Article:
Industrials and Transportation,
Exhibit1. Direct Competitor Comparison 
MMM AVY DD JNJ Industry
Market Cap: 63.58B 4.02B 42.30B 174.16B 9.47B
Employees: 74,835 31,300 58,000 115,500 28.26K
Qtrly Rev Growth (yoy): 17.70% 15.40% 21.80% 0.60% 14.50%
Revenue (ttm): 25.39B 6.31B 30.43B 62.59B 10.28B
Gross Margin (ttm): 48.78% 28.26% 29.94% 69.98% 33.80%
EBITDA (ttm): 7.03B 695.10M 5.42B 19.70B 1.63B
Operating Margin (ttm): 23.18% 6.96% 13.08% 26.90% 12.29%
Net Income (ttm): 3.94B 250.90M 3.13B 13.53B N/A
EPS (ttm): 5.48 2.37 3.43 4.84 1.92
P/E (ttm): 16.28 16.04 13.60 13.06 19.15
PEG (5 yr expected): 1.28 1.44 1.61 2.09 1.28
P/S (ttm): 2.50 0.63 1.38 2.78 1.27
AVY = Avery Dennison Corporation produces pressure-sensitive materials, office products, tickets, tags, labels, and other converted products.
DD = EI DuPont de Nemours & Co. (DuPont) operates as a science and technology company worldwide.
JNJ =Johnson & Johnson engages in the research and development, manufacture, and sale of various products in the health care field worldwide. The company operates in three segments: Consumer, Pharmaceutical, and Medical Devices and Diagnostics.
Industry = Conglomerates
Exhibit2. Comparison between 3M, the Conglomerate Industry and the direct competitors, benchmarked against DOW and S&P 500.
2.2 Industry profitability and growth.
In order to get an idea about the main characteristics of the players in this industry, I have selected few key statistics. The financial indicators listed bellow shows the fact that this are large companies, highly leveraged (most of them), providing the investors with a small to average return.
Market Capitalization: 366B
Price / Earnings: 13.5
Price / Book: 4.1
Net Profit Margin: 7.5%
Price to Free Cash Flow: 27.4
Return on Equity: 12.5%
Total Debt / Equity: 242.3
Dividend Yield: 2.4%
Exhibit 3. Comparison between the evolution of 3M common stock and the industry.
2.3 PEST Analysis of the External Factors affecting the Industry
“PEST analysis stands for “Political, Economic, Social, and Technological analysis” and describes a framework of macro-environmental factors used in the environmental scanning component of strategic management.”  Performing such an analysis and applying the findings will give any company a significant competitive advantage.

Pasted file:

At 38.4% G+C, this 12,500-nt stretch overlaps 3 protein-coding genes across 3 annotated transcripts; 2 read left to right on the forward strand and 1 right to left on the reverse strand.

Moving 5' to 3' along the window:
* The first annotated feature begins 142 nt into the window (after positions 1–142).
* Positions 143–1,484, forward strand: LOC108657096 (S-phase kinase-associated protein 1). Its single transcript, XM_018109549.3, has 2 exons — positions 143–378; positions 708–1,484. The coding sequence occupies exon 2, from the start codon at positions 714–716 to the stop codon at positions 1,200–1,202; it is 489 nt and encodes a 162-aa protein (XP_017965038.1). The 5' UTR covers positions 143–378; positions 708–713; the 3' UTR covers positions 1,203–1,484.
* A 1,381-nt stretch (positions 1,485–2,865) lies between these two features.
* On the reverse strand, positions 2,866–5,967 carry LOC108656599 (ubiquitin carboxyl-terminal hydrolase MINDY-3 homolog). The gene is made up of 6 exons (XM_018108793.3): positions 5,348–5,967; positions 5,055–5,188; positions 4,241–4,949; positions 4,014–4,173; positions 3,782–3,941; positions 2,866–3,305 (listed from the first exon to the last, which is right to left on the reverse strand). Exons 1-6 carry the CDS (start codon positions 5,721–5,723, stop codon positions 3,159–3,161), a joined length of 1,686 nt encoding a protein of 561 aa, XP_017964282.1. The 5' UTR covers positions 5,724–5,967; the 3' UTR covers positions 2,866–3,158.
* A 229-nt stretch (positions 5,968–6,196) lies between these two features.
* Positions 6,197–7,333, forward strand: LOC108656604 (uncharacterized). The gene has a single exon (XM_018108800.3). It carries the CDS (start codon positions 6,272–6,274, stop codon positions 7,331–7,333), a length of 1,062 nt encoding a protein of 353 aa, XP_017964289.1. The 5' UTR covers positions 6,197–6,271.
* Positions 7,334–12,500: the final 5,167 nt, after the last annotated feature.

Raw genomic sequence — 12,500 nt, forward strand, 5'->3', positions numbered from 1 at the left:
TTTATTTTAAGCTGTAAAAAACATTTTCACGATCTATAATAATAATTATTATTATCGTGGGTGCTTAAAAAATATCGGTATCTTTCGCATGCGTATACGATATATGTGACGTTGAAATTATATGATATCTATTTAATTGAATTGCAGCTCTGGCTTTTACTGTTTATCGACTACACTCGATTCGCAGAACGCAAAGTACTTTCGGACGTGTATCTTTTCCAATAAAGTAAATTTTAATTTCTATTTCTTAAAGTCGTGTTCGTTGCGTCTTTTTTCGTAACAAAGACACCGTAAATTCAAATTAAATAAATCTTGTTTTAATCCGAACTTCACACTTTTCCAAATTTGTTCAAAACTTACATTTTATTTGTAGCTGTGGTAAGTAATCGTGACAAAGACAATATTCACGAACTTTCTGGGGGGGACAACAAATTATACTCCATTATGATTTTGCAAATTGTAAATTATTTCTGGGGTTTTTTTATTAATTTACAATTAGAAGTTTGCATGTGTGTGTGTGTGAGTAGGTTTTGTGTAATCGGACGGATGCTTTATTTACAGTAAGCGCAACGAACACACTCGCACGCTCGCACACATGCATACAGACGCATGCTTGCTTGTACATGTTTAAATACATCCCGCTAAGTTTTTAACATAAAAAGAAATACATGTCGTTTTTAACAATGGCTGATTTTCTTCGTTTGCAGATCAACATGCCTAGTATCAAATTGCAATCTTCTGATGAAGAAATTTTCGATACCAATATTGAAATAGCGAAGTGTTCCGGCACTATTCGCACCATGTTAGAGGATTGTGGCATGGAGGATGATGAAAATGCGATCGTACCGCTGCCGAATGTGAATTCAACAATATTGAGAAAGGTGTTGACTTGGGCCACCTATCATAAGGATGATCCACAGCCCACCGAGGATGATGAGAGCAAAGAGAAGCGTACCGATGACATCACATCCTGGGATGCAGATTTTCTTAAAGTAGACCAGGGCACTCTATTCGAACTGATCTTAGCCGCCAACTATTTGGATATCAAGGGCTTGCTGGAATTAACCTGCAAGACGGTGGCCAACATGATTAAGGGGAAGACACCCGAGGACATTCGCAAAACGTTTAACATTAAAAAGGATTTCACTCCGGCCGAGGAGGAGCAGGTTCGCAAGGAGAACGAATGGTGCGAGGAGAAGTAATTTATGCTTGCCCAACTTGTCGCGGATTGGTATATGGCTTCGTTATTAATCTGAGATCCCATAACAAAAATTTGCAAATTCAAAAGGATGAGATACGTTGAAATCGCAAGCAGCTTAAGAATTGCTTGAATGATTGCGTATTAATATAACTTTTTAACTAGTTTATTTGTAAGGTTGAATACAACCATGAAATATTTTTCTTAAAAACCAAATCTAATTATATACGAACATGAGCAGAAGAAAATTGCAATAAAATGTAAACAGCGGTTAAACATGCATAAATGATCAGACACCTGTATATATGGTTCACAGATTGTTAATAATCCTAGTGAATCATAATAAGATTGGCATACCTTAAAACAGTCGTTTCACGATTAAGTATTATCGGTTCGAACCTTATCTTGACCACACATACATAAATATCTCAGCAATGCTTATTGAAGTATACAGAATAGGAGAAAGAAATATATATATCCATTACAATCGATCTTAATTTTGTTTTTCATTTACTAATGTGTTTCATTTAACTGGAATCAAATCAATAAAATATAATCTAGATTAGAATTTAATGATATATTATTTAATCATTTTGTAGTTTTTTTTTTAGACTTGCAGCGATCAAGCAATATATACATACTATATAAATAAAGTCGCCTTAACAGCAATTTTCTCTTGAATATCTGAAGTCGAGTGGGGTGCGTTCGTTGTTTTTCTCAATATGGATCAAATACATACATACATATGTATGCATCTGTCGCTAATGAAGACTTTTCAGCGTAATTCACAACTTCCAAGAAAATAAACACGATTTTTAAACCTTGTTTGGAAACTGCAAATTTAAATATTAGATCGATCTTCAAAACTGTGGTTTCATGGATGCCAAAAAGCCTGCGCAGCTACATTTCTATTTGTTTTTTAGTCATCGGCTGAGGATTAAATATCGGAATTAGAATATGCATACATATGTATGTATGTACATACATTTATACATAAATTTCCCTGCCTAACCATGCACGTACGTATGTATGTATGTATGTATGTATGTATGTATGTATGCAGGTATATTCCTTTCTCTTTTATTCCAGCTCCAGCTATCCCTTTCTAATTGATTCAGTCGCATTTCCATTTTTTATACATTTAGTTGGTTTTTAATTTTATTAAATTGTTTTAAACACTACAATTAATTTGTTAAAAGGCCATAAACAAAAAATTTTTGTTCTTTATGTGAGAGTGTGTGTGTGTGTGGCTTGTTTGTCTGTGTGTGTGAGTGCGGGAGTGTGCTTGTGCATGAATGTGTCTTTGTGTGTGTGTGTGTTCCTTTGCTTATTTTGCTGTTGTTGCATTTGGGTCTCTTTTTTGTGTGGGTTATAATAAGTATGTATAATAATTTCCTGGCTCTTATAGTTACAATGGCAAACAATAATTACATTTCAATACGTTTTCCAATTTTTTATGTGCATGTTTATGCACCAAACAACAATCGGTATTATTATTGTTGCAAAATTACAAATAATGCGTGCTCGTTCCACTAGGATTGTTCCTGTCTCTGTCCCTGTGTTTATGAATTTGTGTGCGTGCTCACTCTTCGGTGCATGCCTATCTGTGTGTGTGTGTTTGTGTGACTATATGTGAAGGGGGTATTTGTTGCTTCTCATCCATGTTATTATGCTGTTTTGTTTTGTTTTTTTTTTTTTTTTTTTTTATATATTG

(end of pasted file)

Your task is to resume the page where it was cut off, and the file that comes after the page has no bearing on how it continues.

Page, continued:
The model identifies four factors that have a major impact on the company’s macroeconomic environment: 
Political Factors: Among the most significant political factors that can affect 3M’s business are: tax policies, employment laws, environmental regulations, trade restrictions and tariffs, and political stability.
3M is making all the necessary investments in order to comply with these laws. In 2009, 3M spent around $15 million for projects regarding the protection of the environment. The mentioned funds have provided among other things, pollution control devices at all its properties.
Economical Factors: economic growth, interest rates, exchange rates, inflation rate.
Due to large geographical presence, and the fact that 63 percent of its revenue is generated from outside the United States, the company’s results may be affected by exchange rates and their fluctuation. In order to mitigate this risk, the company engages in a multitude of forward contracts. Also, the Company’s business may be negatively affected by other factors, both internal and external that are beyond its control, such as instability and downturns in financial markets or economies in some countries or regions, in which the Company operates.
Social Factors: population growth rate, age distribution, health and safety awareness, career attitude.
“3M, through its business policies is aiming to create a safe workplace, to encourage individual initiative and innovation in an atmosphere of flexibility, cooperation and trust, promoting a culture where promise keeping, fairness, respect and personal accountability are valued, encouraged and recognized”.